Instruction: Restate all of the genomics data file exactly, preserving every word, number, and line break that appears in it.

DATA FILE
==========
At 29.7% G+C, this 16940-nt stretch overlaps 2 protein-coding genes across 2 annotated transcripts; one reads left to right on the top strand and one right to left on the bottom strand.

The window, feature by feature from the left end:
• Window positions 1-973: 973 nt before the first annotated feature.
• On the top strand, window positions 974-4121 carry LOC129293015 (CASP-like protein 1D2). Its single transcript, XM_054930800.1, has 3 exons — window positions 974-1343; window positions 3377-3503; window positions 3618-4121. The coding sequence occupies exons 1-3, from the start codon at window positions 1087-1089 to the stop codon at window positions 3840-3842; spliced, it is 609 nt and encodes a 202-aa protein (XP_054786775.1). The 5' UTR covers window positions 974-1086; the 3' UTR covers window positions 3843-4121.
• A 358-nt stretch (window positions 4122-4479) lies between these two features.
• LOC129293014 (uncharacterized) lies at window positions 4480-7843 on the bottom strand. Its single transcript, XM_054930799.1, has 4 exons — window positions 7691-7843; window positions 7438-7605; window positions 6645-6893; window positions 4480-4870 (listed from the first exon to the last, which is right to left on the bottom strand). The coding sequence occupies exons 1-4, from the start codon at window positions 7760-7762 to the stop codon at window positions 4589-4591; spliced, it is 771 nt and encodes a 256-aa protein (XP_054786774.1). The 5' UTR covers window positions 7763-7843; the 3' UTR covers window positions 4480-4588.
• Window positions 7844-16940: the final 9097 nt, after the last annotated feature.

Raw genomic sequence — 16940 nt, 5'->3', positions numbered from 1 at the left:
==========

At 29.7% G+C, this 16940-nt stretch overlaps 2 protein-coding genes across 2 annotated transcripts; one reads left to right on the top strand and one right to left on the bottom strand.

The window, feature by feature from the left end:
• Window positions 1-973: 973 nt before the first annotated feature.
• On the top strand, window positions 974-4121 carry LOC129293015 (CASP-like protein 1D2). Its single transcript, XM_054930800.1, has 3 exons — window positions 974-1343; window positions 3377-3503; window positions 3618-4121. The coding sequence occupies exons 1-3, from the start codon at window positions 1087-1089 to the stop codon at window positions 3840-3842; spliced, it is 609 nt and encodes a 202-aa protein (XP_054786775.1). The 5' UTR covers window positions 974-1086; the 3' UTR covers window positions 3843-4121.
• A 358-nt stretch (window positions 4122-4479) lies between these two features.
• LOC129293014 (uncharacterized) lies at window positions 4480-7843 on the bottom strand. Its single transcript, XM_054930799.1, has 4 exons — window positions 7691-7843; window positions 7438-7605; window positions 6645-6893; window positions 4480-4870 (listed from the first exon to the last, which is right to left on the bottom strand). The coding sequence occupies exons 1-4, from the start codon at window positions 7760-7762 to the stop codon at window positions 4589-4591; spliced, it is 771 nt and encodes a 256-aa protein (XP_054786774.1). The 5' UTR covers window positions 7763-7843; the 3' UTR covers window positions 4480-4588.
• Window positions 7844-16940: the final 9097 nt, after the last annotated feature.

Raw genomic sequence — 16940 nt, 5'->3', positions numbered from 1 at the left: